2. Keep it updated consistently. If you’re not updating your blog consistently, it’s not worth keeping one. People want to see regular posts, otherwise, they’ll move onto other, more consistently updated sources
  3. Be real, but not too real. Your human voice needs to come through, not your corporate voice. But, keep it clean, though – no swearing, no running down the competition, no off-colour jokes

A blog is a great place (along with a really strong ‘About Us’ page) to tell your story. So, what are you waiting for? Get out there and tell your story. I’d love to hear it, too so leave me a comment and tell me more about you and your story.

What Are You Worth?

I was sitting in a session at Podcamp a couple of Saturdays ago (February 23). During the Q&A, someone asked where to find writers for their company blog. The presenter, the president of a public relations firm suggested bidding sites, and mentioned a well-known one by name. While hearing her suggest a bidding site was interesting, her rationale saddened me. “If you go to this site, you can find a writer for pretty cheap who will likely do a couple of blog posts for about $50.”

Bidding sites – websites where writers bid on posted freelance work are known among many freelance writers to be low paying – and they’re rarely, if ever, a great place to make a living. From what I’ve seen on these boards, $50 for two blog posts would be a good contract. Many gigs request writers that work for far less. I’ve personally seen a post offering a maximum of $2.40 for a 400 word post. Yikes!

From an employer’s perspective, hiring someone less expensive is good for the bottom line. But, on the flip side, will low cost mean low quality? If the writer you hire for “pretty cheap” is turning out dozens of low-paying pieces per day just to stay financially afloat, are you getting quality work, or the work of someone who is rushing to the next gig? Yes, there are quality writers who place too low a value on what they offer, but finding one is tough.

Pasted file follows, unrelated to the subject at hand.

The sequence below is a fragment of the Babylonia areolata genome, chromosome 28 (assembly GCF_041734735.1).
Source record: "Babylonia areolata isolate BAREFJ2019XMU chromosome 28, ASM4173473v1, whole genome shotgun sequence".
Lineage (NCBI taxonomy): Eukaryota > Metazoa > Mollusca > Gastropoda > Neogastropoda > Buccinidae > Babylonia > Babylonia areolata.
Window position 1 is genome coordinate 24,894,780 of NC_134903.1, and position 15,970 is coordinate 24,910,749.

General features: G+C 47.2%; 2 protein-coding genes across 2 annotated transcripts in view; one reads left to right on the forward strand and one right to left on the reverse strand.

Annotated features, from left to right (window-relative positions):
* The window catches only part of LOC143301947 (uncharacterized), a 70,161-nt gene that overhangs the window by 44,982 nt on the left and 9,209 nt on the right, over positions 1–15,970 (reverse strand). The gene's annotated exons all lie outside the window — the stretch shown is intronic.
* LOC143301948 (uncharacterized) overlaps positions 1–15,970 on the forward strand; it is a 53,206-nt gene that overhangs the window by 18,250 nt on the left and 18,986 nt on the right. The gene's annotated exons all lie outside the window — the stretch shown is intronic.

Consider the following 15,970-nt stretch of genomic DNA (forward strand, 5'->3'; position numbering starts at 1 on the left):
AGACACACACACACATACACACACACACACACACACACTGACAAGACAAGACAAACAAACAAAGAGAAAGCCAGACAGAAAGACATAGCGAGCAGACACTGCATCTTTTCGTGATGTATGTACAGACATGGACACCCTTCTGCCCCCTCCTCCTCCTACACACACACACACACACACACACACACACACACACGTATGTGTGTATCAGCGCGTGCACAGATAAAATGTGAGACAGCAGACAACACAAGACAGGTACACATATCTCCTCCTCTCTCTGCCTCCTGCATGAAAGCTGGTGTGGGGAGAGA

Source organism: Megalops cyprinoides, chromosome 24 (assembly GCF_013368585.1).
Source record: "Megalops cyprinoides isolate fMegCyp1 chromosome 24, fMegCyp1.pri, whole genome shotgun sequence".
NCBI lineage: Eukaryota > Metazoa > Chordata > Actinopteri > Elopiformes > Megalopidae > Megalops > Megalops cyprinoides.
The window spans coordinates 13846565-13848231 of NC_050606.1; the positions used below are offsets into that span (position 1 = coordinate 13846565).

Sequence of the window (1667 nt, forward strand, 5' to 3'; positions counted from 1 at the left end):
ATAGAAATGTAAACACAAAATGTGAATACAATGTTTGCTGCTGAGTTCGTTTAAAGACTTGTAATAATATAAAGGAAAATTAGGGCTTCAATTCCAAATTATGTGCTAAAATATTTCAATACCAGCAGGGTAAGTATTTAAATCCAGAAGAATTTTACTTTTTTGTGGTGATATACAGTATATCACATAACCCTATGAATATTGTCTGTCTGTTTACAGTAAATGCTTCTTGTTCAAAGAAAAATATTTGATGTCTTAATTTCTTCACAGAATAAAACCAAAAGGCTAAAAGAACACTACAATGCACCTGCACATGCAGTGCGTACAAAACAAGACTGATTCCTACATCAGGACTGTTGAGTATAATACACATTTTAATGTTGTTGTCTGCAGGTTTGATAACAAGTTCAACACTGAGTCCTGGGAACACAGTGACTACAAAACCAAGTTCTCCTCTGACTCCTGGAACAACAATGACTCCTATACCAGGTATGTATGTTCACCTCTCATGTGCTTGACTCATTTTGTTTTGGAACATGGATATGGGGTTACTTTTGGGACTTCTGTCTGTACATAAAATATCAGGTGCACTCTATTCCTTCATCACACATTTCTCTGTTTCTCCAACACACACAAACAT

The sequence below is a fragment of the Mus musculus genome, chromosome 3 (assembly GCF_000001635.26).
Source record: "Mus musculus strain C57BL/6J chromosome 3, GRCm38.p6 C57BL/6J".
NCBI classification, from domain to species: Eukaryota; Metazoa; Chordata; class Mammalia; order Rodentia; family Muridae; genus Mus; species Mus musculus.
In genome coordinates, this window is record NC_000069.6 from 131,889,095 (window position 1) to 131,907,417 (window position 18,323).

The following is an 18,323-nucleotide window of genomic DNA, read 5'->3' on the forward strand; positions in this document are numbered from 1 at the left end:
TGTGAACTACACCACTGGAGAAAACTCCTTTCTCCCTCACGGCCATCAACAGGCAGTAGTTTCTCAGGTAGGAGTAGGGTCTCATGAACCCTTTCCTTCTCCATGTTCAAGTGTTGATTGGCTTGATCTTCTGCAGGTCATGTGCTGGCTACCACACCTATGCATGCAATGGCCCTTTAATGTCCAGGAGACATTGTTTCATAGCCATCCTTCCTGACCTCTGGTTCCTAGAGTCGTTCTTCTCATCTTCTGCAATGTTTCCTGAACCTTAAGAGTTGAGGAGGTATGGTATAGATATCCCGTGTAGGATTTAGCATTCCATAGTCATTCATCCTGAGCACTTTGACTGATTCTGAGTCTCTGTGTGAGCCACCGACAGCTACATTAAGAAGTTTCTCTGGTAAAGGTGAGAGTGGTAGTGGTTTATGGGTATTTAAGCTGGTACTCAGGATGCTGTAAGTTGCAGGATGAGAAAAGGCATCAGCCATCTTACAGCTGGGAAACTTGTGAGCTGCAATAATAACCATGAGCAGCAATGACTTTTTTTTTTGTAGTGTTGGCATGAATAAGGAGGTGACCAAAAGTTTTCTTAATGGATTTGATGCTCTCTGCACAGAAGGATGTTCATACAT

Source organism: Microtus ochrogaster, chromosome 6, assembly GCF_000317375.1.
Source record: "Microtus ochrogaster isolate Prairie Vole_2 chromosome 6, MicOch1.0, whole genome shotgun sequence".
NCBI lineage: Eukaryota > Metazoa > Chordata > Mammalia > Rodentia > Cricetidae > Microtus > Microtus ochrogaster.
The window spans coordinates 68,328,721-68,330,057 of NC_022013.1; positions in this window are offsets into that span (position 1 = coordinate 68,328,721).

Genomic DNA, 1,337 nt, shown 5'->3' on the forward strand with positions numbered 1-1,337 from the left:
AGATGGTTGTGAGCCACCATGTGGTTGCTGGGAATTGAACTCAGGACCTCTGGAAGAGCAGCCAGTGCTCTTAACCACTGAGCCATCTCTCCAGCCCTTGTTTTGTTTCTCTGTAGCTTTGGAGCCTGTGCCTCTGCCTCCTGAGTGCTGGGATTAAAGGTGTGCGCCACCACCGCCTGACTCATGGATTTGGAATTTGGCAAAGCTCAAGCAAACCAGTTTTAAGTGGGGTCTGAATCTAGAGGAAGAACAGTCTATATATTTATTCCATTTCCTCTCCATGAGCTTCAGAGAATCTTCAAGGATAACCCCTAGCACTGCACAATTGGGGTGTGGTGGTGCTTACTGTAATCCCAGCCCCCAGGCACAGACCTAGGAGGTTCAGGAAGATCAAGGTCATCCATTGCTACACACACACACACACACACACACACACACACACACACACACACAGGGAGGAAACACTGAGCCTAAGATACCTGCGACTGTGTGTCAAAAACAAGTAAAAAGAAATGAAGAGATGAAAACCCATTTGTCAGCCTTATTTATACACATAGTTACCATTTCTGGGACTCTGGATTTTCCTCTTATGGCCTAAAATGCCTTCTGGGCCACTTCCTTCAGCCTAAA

From a writer’s perspective, I’m afraid that bidding sites are driving down the rates writers are able to charge for their work. If enough writers on bidding sites are willing to accept low-paying gigs, will this impact the rate that employers expect to pay as these sites gain popularity?

I set hourly and per word rates that reflect my writing experience, the expertise I have in financial and professional services writing and editing and what the average market rate is where I live. Do I sometimes adjust my rate for a client that I really want to work with? Of course, but only if I know that I will get additional work from that employer in the future or if I really believe in what they’re doing and want to be part of it. If it’s a publication that I am pitching, they usually set what they offer, and I simply read the contracts carefully to ensure that I am comfortable with the terms.

My advice to an employer is to carefully hire your writers – and to pay them fairly. As for fellow writers, be careful what you accept. For both writers and employers, be willing to negotiate. Between the high and the low, there’s often a good middle price that everyone will find fair.